Poking the Bear

Last week I bragged that I’d finished the latest manuscript and was about to put it in the mail to my editor. What, oh, what would I do with all the free time before I got eyebrows-deep in the next one?

Well, it rained Thursday. Poured on Friday. Deluged on Sunday. I went to the office Monday morning to take care of a few things before choosing from all the delights awaiting to fill my time, and I found that my office had flooded. Again.

After a couple of floods, last summer I dug a ditch along the two walls that got hit the hardest, angled the dirt and filled it with gravel, and that’s helped tremendously. I’m not sure anything short of a dam would have stopped the rain on Sunday — it was that hard.

So, after dithering “Shall I do this? Or shall I do that?“, I’ve spent most of the week cleaning, mopping, setting out what can be saved to dry and tossing what can’t. I’ve invested in a dehumidifier, which is doing a wonderful job of sucking the dampness out of the air, and I’ve also gotten around to some caulking that’s needed doing for ages.

(Did you know the slow, steady squeeze of a caulk gun isn’t much different from the touch you need decorating a cake with a pastry bag, but my caulking always looks lots better than my cakes?)

[On the other hand, my cakes always taste better than caulk. 😉 ]

So next time I finish a book, I’m not going to curse myself by saying, “Oh, boy, now I get to do whatever.” I won’t poke the bear. I’ll sigh forlornly and say, “Oh, dear, what do I have to do next?”

Please, Lord, don’t let it be cleaning up muddy water again.


8 thoughts on “Poking the Bear

  1. Not a fun job, Marilyn!
    I’d hoped with your ‘free’ time we’d have a trip planned.
    I’m still wondering how we can do a weight/writing camp. May have to be a weekend thing.

  2. Oh man, Marilyn, I feel your pain. What a nightmare!! Some of the disaster recovery people will tell you to run fans for WEEKS to ensure that all the moisture gets taken out and you don’t set up a cycle of mold. They ran fans in my CA house for 6 weeks and that was smoke and ash, no water damage at all. They rent out big fans with HEPA filters. You might want to get one going.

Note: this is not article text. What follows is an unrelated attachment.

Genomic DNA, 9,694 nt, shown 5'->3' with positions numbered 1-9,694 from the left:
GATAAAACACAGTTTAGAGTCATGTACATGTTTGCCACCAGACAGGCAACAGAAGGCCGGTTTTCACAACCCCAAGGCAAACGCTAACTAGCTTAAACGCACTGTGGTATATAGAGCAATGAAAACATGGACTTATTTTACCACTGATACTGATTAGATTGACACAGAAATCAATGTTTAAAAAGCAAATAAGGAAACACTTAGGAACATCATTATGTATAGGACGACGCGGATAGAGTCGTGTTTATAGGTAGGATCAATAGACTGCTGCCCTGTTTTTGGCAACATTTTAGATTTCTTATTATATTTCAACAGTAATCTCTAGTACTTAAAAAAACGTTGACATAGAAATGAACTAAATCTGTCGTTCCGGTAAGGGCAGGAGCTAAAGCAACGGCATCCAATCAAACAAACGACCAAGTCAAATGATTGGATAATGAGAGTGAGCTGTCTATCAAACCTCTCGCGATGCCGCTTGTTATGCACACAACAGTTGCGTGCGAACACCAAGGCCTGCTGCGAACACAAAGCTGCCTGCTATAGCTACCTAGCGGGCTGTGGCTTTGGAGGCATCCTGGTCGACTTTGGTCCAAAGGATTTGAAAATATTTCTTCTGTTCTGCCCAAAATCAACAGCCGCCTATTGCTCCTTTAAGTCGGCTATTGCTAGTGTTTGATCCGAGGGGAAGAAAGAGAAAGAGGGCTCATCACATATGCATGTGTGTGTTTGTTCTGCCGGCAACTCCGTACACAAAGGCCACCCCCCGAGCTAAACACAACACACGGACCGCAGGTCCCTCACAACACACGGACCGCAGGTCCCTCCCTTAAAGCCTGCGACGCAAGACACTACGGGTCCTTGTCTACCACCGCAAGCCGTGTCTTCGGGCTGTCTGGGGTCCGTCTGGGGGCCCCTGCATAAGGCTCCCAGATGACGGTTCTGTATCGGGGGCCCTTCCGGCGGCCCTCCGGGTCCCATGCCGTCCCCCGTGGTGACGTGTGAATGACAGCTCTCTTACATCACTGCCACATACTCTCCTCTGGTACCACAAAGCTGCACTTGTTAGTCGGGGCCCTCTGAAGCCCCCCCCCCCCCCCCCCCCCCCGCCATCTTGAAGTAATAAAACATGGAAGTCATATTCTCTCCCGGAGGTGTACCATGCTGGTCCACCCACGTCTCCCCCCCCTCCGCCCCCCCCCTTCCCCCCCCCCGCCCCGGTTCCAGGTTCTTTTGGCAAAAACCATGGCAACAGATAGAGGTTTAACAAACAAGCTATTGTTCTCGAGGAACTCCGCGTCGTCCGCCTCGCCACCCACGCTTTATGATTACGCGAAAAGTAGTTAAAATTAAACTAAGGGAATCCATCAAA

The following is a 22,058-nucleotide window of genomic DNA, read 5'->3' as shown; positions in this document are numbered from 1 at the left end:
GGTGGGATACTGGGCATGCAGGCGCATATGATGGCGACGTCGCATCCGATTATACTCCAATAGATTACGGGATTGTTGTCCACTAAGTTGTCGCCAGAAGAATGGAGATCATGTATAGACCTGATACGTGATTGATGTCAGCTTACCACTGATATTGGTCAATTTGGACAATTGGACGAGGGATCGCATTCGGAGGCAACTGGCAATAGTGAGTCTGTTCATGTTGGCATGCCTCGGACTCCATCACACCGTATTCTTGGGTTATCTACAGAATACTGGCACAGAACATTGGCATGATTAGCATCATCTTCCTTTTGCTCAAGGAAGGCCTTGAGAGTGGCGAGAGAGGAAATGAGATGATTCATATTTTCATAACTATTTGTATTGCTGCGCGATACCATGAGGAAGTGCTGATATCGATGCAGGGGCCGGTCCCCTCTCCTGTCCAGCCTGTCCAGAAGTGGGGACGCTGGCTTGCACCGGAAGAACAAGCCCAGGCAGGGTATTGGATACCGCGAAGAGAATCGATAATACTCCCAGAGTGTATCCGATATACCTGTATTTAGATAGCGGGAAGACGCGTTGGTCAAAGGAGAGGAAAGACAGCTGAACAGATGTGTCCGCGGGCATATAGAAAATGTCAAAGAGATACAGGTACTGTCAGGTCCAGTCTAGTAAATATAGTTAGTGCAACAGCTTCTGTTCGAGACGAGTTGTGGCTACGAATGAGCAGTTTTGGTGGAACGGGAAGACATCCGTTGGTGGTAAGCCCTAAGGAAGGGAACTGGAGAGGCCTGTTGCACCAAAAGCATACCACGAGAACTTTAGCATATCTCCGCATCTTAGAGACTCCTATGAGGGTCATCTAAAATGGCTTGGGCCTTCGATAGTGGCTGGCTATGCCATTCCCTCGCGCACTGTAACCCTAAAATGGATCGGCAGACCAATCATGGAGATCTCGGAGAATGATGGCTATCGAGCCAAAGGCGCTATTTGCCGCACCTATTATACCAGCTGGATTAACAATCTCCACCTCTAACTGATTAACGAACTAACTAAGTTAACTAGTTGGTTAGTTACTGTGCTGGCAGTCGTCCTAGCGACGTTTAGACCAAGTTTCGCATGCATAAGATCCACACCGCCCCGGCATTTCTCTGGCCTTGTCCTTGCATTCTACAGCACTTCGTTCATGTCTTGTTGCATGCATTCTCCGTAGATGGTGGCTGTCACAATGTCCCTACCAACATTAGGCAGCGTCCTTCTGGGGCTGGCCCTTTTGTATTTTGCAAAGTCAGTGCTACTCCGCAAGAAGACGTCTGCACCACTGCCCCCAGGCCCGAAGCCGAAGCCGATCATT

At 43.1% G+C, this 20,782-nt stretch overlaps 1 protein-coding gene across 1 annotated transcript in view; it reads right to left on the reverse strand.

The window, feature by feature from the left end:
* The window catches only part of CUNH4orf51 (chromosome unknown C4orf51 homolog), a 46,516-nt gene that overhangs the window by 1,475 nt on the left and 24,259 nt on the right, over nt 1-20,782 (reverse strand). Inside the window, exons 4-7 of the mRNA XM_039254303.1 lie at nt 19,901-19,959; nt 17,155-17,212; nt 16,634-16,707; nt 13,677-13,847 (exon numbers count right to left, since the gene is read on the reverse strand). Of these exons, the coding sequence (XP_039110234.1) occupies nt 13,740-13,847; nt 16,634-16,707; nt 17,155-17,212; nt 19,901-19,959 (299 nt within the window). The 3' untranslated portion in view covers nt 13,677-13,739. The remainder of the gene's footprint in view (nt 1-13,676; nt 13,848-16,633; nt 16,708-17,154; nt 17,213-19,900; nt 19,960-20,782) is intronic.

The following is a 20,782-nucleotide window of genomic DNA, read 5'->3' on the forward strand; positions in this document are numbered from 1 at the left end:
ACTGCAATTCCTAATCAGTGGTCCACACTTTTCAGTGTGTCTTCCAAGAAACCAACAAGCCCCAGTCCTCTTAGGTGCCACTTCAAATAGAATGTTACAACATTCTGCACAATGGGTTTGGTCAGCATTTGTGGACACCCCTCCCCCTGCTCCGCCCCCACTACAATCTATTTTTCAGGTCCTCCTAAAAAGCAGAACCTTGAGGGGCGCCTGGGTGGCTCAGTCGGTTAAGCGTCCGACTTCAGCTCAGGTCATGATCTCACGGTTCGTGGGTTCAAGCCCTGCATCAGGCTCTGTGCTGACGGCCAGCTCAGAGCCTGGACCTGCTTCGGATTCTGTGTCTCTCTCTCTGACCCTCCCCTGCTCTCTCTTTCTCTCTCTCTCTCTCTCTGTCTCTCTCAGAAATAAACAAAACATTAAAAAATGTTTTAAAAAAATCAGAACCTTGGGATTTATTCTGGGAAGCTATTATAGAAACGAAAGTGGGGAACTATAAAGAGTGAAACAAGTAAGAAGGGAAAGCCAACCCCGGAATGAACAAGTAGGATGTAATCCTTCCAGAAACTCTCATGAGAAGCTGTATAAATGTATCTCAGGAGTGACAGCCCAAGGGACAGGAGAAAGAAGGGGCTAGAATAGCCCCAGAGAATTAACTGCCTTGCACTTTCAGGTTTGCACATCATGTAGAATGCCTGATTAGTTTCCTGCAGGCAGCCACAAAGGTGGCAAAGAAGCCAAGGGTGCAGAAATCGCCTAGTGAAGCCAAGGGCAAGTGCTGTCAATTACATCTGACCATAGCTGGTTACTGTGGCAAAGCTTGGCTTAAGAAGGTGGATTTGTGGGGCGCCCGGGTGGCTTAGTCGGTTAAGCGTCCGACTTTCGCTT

Of course, then you’re working in a wind tunnel. spw

    • We had to get rid of the carpet in here 2 summers ago, Sandee. I’d had two knee surgeries and didn’t come to the office for a couple months, and when I finally did, it smelled like a half dozen dead bodies. Huge patches of mold all over the carpet. I tried to take out the carpet, but it set my allergies off, so Bob had to do that, get rid of it, then scrub the floor with industrial strength cleaner before I could go inside.

      Right now I’ve been keeping the heat running, and I bought a dehumidifier last week. It’s sucked out GALLONS of water in five days.

      Next on my list is buying a rototiller and redoing last year’s drainage work, only super heavy duty this time. I will not be defeated by dirt and water. 😉

  3. It’s amazing how awful rain water smells after a while, too — rather, the mold growing in it. I’m just thrilled I have no carpet in the office to worry about or I’d be ripping that sucker out, too.

    The funny thing is flooding up here at the top of the big hill. I guess it’s because the office in at the lowest point on the cleared land that all the water comes this way.

    But not once I get the drainage figured out once and for all. Just as soon as it dries out.

  4. At the hospital, there are a couple of things YOU never talk about. You don’t mention how easy the shift is or that the shift is slow. Guarentees you’ll get a ton of immediate admits. You also NEVER mention a difficult patient by name. If you do, they’ll admit withing 24 hours.

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